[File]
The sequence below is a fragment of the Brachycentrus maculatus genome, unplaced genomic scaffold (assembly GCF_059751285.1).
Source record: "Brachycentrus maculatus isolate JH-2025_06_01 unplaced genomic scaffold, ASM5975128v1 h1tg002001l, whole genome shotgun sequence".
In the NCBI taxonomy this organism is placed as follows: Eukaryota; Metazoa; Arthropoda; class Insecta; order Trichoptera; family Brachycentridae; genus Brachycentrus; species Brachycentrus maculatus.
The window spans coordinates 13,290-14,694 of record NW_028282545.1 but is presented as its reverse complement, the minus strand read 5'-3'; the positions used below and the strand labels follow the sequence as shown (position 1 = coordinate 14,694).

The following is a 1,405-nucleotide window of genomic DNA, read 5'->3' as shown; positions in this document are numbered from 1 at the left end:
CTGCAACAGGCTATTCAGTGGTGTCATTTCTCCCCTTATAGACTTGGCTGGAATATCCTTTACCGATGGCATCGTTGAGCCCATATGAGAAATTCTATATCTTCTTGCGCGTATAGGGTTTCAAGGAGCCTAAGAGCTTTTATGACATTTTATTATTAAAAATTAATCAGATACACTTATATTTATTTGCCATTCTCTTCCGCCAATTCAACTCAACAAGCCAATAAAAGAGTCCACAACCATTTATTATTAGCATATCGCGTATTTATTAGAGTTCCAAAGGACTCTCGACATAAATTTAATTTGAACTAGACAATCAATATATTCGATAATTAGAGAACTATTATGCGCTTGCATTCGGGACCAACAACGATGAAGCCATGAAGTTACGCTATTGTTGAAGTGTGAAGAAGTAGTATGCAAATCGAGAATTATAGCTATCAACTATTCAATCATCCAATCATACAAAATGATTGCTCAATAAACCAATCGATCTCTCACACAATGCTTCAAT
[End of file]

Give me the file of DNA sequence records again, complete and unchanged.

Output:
The sequence below is a fragment of the Brachycentrus maculatus genome, unplaced genomic scaffold (assembly GCF_059751285.1).
Source record: "Brachycentrus maculatus isolate JH-2025_06_01 unplaced genomic scaffold, ASM5975128v1 h1tg002001l, whole genome shotgun sequence".
In the NCBI taxonomy this organism is placed as follows: Eukaryota; Metazoa; Arthropoda; class Insecta; order Trichoptera; family Brachycentridae; genus Brachycentrus; species Brachycentrus maculatus.
The window spans coordinates 13,290-14,694 of record NW_028282545.1 but is presented as its reverse complement, the minus strand read 5'-3'; the positions used below and the strand labels follow the sequence as shown (position 1 = coordinate 14,694).

The following is a 1,405-nucleotide window of genomic DNA, read 5'->3' as shown; positions in this document are numbered from 1 at the left end:
CTGCAACAGGCTATTCAGTGGTGTCATTTCTCCCCTTATAGACTTGGCTGGAATATCCTTTACCGATGGCATCGTTGAGCCCATATGAGAAATTCTATATCTTCTTGCGCGTATAGGGTTTCAAGGAGCCTAAGAGCTTTTATGACATTTTATTATTAAAAATTAATCAGATACACTTATATTTATTTGCCATTCTCTTCCGCCAATTCAACTCAACAAGCCAATAAAAGAGTCCACAACCATTTATTATTAGCATATCGCGTATTTATTAGAGTTCCAAAGGACTCTCGACATAAATTTAATTTGAACTAGACAATCAATATATTCGATAATTAGAGAACTATTATGCGCTTGCATTCGGGACCAACAACGATGAAGCCATGAAGTTACGCTATTGTTGAAGTGTGAAGAAGTAGTATGCAAATCGAGAATTATAGCTATCAACTATTCAATCATCCAATCATACAAAATGATTGCTCAATAAACCAATCGATCTCTCACACAATGCTTCAAT